I just read that Out magazine article that's going around about Manhunt, and I'm trying to think of something to say about it other than the too-easy observation that a certain sort of urban (and let's just be open about it: white) gay man always seems to think that his and the gay men around him define the gay male experience.
The author, Michael Joseph Gross, discusses some of the problems related to community building with Manhunt in the way, but his accounts of gay male culture, and, more specifically, the type of people who cruise online for sex, seems to come from mainly himself and a few sex-negative psychologists he found. Consider:
When we logged on, I don't think most of us realized we were creating new secret lives. I don't think we knew what we were getting into. But we got into it. For most of us, this is not working.
Um, where was the survey, the study, the anything that proved that it isn't working for "most" people who cruise online? "Most" is a pretty specific term, implying more than 50%, and, last time I checked, he doesn't account for more than 50% of gay men who cruise online.
I'm not trying to diminish this one person's experiences, but his account of Manhunt and his indictment of online cruising culture is far from complete.
The basic idea behind Gross's article is that many men sign up for Manhunt, so much so that it's pretty much become the center of gay male cruising culture. It's worse than other cruising options because it hyperobjectifies male bodies, and, by extension, makes gay men much lonelier. In the end, all the men there are looking for a life-long partner, but they're unlikely to find him. They can't stop because they're addicted.
I'm not going to pretend like there aren't more than a few men for whom that's true, but I don't think that's it's reaching the epidemic proportions that the author implies.
As a normative way of socializing for gay men, online cruising is a disaster. We need to recognize its effects -- including its tendency to isolate us, encourage objectification, and diminish our sense of life's nonsexual possibilities -- as disasters. We need to recognize that too many of us, too much of the time, are cruising online because it is easier and feels safer than thinking about the love we are missing and the power we do not have. Too many of us, too much of the time, are cruising online because it's easier and feels safer than mustering the courage, patience, discipline, and imagination required to help ourselves and each other become the men that, in our strongest moments, we want to be.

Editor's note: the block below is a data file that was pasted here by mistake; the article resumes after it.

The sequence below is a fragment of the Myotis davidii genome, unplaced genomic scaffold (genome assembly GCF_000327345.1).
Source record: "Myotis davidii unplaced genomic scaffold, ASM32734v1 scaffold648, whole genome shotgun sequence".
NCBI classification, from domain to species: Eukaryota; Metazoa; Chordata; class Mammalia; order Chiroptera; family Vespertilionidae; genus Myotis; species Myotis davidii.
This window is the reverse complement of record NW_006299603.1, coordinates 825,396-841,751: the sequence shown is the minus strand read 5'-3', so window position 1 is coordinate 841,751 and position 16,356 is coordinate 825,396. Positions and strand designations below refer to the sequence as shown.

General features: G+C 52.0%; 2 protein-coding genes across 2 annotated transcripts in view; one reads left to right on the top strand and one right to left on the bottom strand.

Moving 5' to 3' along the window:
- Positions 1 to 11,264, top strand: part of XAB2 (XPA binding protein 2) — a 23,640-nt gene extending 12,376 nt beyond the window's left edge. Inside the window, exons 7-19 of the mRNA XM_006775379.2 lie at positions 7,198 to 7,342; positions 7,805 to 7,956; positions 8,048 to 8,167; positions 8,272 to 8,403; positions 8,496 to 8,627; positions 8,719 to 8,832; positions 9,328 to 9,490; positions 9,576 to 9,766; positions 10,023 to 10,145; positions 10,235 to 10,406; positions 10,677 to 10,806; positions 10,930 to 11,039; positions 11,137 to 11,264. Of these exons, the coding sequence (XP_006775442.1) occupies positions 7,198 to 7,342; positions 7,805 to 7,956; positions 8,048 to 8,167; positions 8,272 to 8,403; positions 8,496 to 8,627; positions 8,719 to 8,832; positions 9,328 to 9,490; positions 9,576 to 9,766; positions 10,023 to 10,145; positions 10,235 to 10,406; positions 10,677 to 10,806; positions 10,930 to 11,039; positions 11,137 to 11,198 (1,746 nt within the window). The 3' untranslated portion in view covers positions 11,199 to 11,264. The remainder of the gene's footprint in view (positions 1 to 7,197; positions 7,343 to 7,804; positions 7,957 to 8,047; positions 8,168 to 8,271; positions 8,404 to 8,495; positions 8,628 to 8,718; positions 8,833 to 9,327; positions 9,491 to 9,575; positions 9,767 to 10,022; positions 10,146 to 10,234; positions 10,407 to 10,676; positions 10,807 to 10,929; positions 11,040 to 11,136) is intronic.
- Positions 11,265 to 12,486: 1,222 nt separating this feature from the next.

What in the world does that even mean? Instead of cruising, we should be reading books and advancing in our careers? And we're all cruising so much that we can't do anything else?
Not to mention the implication that the reason gay men cruise is because they can't find the man of their life right away. As much as I'd love to see that myth die out, the one where we're all going to find that special someone, that we all want a life-long, monogamous partner and everything we do related to sex and sexuality is to further our quests to that ultimate goal, it seems it's just too ingrained in our culture's discussions of sexuality to simply go away.
In fact, I think that's where my central problem with this article lies. I've used internet personals, chatrooms, and cruising sites to do pretty much all of my dating and socializing with queer men when I'm in the US. I've had a few relationships come from those encounters, some good friendships, and quite a few wonderful, short-term connections and conversations with people I would have never otherwise met. I never approached the online world as a way to meet "Mr. Right," but in that process I've gotten to know many people beyond the numbers and stats they put up online.
I know that my boyfriend's done pretty much the same thing in the past. He's still in contact with a man from Quebec who he met in a bear's chatroom several years ago and visited in person. He ended up visiting another man he met in another cruisey chatroom, and had a great time staying at his place in Sicily.
One of my old college roommates and his boyfriend, who lived out in a small town in the mountains, about 7 hours from the nearest major city, met many men in the area on Gay.com and invited them over to hang out. I visited them often (calling myself their gay Kimmy Gibbler) because they were always having someone over for a movie, to drink, to eat, or just to talk. After, before, or without sex.
This article ends up silencing many gay men's experiences, because it starts with the assumption that everyone has the same problems as the author himself had with online cruising, and ends with the assumption that everyone's looking for the same things that he is. Both simply aren't true.